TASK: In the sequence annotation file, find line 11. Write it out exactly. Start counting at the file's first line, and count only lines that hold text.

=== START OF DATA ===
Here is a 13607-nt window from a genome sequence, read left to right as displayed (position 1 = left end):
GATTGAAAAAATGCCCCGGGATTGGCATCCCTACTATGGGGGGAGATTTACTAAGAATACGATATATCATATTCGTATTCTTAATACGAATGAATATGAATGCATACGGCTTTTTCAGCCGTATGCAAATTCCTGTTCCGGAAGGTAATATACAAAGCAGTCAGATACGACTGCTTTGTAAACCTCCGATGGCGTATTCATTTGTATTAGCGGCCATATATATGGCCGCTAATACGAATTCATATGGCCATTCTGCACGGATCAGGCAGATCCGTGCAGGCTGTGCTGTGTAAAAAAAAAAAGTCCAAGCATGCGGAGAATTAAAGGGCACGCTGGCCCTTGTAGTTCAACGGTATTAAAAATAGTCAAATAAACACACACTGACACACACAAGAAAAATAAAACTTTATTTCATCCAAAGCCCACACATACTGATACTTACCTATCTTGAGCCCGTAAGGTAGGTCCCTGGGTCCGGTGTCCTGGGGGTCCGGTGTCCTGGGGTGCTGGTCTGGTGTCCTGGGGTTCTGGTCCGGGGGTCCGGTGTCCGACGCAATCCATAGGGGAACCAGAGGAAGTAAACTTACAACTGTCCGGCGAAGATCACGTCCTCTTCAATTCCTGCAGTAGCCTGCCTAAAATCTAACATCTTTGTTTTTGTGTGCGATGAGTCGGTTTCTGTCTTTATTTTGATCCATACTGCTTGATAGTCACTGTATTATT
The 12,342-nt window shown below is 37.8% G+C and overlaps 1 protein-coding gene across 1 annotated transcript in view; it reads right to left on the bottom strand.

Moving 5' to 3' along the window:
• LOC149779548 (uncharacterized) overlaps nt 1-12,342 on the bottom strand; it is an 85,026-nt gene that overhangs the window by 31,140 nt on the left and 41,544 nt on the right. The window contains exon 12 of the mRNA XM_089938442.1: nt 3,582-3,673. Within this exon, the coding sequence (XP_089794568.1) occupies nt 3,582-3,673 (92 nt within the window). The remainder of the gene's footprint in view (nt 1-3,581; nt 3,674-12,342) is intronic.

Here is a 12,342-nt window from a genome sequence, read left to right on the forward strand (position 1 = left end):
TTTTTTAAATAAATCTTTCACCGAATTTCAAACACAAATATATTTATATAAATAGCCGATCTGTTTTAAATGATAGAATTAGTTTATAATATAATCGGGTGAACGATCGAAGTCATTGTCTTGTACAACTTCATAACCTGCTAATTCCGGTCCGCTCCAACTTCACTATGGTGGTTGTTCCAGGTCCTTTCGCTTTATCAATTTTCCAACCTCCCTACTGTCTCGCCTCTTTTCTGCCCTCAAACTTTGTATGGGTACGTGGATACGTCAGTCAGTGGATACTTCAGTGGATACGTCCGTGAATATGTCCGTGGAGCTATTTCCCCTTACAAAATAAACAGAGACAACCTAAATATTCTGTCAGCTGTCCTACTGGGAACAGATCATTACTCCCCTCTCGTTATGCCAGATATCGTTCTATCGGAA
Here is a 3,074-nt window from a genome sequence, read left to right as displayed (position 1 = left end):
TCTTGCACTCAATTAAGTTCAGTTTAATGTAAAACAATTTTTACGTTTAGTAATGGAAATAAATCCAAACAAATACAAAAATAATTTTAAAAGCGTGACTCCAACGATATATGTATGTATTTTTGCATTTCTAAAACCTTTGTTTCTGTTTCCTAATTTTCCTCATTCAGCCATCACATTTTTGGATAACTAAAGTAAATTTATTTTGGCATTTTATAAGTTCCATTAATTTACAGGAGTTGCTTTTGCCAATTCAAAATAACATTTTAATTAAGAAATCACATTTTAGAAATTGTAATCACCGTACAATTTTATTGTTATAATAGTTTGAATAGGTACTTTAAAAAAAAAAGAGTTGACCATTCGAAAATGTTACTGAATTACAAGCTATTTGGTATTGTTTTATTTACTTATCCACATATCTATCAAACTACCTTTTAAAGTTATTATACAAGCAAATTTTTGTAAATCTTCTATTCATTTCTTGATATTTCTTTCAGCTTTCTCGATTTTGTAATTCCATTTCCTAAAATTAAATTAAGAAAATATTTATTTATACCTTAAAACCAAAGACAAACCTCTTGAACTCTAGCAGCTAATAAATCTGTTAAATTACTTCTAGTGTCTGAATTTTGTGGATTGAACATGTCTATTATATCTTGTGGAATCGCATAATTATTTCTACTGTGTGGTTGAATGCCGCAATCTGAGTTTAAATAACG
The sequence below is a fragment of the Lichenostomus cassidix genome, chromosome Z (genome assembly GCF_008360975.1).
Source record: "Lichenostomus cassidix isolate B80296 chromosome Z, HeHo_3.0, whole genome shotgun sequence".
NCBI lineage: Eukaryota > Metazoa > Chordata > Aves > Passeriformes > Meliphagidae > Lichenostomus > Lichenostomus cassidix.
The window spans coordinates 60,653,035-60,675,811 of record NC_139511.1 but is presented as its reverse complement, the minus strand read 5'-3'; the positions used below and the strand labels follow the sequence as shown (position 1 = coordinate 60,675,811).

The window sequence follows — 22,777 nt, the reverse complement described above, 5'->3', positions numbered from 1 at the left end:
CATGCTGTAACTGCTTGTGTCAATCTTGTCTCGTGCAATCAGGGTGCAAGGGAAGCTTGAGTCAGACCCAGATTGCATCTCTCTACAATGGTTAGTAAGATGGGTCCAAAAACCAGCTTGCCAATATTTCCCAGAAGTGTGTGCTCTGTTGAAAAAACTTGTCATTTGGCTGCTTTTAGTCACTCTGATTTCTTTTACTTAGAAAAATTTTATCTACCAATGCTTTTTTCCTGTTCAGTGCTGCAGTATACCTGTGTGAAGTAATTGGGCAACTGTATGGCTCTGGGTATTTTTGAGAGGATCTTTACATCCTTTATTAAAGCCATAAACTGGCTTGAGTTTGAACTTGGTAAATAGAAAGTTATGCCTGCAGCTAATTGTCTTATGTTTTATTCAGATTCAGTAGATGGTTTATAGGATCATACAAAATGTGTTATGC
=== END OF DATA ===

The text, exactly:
Source record: "Lichenostomus cassidix isolate B80296 chromosome Z, HeHo_3.0, whole genome shotgun sequence".